Greenhouse film is generally ultraviolet-protected
polyethylene (similar to sandwich bags) with a thickness from 2-8 mm in the
Type I: Thin films, generally from 2-8 mm (0.002-0.008
inch), normally double-layered and air-inflated. Examples: Polyethylene, EVA
(ethylene vinyl acetate), polyvinyl chloride and polyvinyl fluoride .
Type II: Flexible plastics such as fiberglass-reinforced plastic
(FRP), acrylic and polycarbonate panels, and the “ladder profile”
type structured materials such as polycarbonate, acrylics and laminar
composites of both.
Type III: Rigid materials. Glass, including annealed,
tempered and laminated forms of float, sheet and rolled (patterned) glass.
A clear, impact-resistant, thermoplastic polyester of
carbonic acid produced from dehydrated polyhedral penols.
There are two major types with different chain structures:
the stiffer, stronger, linear material — high-density or low-pressure
— and the more flexible, lower-melting, branched polyethylene, known as
low-density or high-pressure polyethylene.
Acrylic is a clear, weatherable thermoplastic generally
polymerized from methyl methacrylate monomers.
Polyurethane is used in foams, fibers, elastomers, sheeting
The measurement of time rate of heat flow per unit area
under steady conditions from the medium on the warm side of the barrier to the
medium on the cold side. The values used to identify the amount of heat passing
through one square foot of material for each F-degree difference between indoor
and outdoor temperatures. It is expressed in BTU/hr/sq. ft. per temperature
PAR is abbreviated for photosynthetically active radiation,
which is the visible portion of the spectrum from 400-700 nanometers (a
measurement of light) and is regarded by many horticulturalists as being
critical for proper plant growth and development.
Infrared is light on the long-wave end of the spectrum.
Invisible to the human eye, it is where the heat is found. Near infrared is
around 780 nm and far infrared is 25,000-1,000,000 nm. Ultraviolet (UV) is the
invisible radiation below the lower end of the visible spectrum. It initiates
some chemical reactions, causes plant bleaching, causes sunburn to humans and
degrades most plastics.
Near infrared energy is the thermal solar radiation that
adds to the heating of the greenhouse yet has less energy than far red. This
infrared transmission from 700-2,500 nm is measured by procedures specified in
ASTM E-903. ASTM is the Association of Standards and Test Methods.
Far infrared energy is the energy reproduced by the mass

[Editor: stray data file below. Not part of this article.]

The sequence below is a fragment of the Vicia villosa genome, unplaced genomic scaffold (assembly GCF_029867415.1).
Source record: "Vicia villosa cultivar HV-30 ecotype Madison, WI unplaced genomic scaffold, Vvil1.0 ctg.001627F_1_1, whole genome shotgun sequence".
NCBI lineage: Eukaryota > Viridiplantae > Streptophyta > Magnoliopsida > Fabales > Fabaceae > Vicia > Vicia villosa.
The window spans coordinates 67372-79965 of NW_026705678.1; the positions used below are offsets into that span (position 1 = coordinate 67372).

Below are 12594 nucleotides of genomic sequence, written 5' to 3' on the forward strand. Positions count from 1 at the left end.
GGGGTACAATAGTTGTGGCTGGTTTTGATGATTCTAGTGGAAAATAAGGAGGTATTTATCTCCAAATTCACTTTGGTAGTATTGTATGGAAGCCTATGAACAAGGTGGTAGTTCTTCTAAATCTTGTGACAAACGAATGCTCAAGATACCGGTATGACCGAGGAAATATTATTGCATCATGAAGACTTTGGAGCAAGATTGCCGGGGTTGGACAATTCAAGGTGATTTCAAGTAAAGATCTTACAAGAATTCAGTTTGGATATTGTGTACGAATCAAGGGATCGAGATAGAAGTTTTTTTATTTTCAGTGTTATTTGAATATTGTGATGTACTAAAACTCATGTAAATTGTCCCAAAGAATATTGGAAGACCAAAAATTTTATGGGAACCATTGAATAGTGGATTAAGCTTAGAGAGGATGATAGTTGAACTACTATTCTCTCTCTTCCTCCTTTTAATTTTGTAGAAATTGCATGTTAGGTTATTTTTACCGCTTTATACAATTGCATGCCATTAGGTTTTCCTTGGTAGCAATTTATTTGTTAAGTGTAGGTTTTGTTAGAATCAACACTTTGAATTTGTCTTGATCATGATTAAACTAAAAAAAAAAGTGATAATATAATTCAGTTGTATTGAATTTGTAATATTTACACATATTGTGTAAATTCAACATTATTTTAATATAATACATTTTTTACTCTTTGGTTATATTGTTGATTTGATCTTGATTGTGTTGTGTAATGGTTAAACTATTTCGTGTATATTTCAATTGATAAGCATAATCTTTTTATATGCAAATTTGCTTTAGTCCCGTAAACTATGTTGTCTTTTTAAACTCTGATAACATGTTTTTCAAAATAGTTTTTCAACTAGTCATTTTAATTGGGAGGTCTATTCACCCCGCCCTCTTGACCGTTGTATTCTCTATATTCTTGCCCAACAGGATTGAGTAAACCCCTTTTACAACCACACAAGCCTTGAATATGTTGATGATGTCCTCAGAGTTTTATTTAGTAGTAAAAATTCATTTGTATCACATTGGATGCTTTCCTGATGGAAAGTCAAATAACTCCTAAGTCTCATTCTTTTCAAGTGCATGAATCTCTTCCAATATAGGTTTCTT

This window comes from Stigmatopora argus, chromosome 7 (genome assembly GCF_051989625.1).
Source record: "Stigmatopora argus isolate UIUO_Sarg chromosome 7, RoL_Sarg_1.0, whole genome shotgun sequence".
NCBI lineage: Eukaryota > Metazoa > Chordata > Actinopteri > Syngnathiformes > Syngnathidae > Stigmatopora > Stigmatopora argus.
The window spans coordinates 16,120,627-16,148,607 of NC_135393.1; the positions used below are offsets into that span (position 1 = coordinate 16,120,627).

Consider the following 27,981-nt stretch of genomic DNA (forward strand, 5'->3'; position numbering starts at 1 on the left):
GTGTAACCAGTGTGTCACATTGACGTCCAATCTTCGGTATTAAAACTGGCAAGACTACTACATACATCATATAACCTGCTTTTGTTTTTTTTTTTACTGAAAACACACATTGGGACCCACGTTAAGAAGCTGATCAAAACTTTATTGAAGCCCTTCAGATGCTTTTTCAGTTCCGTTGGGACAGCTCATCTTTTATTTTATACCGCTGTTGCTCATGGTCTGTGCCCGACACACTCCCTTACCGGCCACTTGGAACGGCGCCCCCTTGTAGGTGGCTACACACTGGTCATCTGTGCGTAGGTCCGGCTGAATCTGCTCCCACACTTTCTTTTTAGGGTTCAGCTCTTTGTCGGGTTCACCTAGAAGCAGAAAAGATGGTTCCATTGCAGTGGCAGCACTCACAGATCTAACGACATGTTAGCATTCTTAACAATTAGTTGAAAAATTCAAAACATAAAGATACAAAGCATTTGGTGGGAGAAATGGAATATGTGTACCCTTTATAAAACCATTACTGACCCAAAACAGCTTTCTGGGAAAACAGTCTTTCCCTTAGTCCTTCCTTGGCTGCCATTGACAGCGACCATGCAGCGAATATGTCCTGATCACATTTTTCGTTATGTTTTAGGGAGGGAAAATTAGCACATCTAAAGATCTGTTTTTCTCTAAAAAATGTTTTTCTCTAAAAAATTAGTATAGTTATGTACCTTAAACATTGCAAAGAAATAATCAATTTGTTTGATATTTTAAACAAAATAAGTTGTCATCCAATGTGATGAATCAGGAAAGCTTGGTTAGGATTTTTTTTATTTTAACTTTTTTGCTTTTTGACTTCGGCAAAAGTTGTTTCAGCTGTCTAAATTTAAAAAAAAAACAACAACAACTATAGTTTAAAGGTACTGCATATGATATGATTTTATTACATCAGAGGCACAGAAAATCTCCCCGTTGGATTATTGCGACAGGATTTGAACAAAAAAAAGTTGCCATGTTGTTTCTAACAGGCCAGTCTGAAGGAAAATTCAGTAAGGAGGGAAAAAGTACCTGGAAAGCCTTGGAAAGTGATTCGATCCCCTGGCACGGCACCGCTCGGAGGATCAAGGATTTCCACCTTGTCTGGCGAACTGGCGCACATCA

inside a greenhouse. Transmission rate of far infrared energy through a greenhouse
covering affects the heat retention capability of a greenhouse. Five to 20
microns is the range of importance and 7-14 microns is the most critical area
of that range as measured by procedures specified in ASTM E-903 modified.
Solar radiation is applicable to all glazing types. It
includes the entire available energy in the near infrared waveband and is
useful in calculating total energy gain in a greenhouse so heating and cooling
requirements can be calculated.
Solar/PAR values of controls and weather samples are
measured by ASTM guidelines to determine the percentage of light transmission
loss for a given period of time.
A chemical compound with the ability to selectively absorb
UV radiation. When incorporated into plastics, it reduces the degrading effects
of ultraviolet energy.
The NGMA recommends that glazing manufacturers test and
report the PAR data derived from a uniform test procedure that reports
transmission between 400-700 nm and below.
Flexible plastics, like those used on greenhouses, are
tested for strength and control using Association of Standards and Test Methods
(ASTM) guidelines. The plastics are tested for tensile strength, flexural
strength, flexural modules, impact resistance, hail resistance and impact
It really depends on location, climate, type of crop, time
of year you grow, number of square feet to be covered and budget.
Poly film is the least expensive covering and has the
advantage of additives that can reduce heat, light intensity and condensation.
Light transmission varies but is generally a few percentage points less than
glass. Replacement averages around 4-6 years.
Polycarbonate has the advantage of being less expensive than
glass, has an approximate life of 20 years and is hail-resistant. Disadvantages
are possible loss of light transmission over time; however, today’s clear
polycarbonates should not yellow for over 10 years and offer around 85-percent
Glass has the advantages of high-light transmission
(approximately 92 percent when clean) and durability and the disadvantages of
being the most expensive and shattering in a strong hail storm.
Anti-drip reduces incidence of moisture-dependent diseases and
damage to delicate crops. It ensures high light quality during the critical,
early morning hours. Today, polycarbonate anti-drip systems can last as long as
10 years and films up to four years, depending on moisture demands
Yes, some polycarbonates are
made to withstand hail. While initially more expensive, in areas with a high
probability for hail, it can be worth the extra investment
Yes, one poly film can
actually reduce the heat in the greenhouse. Utilizing film additives, heat is
actually reflected away from the greenhouse. Simple light diffusion results in
averaging leaf temperatures, which helps plants withstand heat
Yes, OSHA governs the
installation of greenhouse coverings, and building permits may be required
depending on local zoning and codes.
If you’re thinking of adding some new structures this winter, this, the first in a three-part series provided by NGMA, will get you started in the right direction.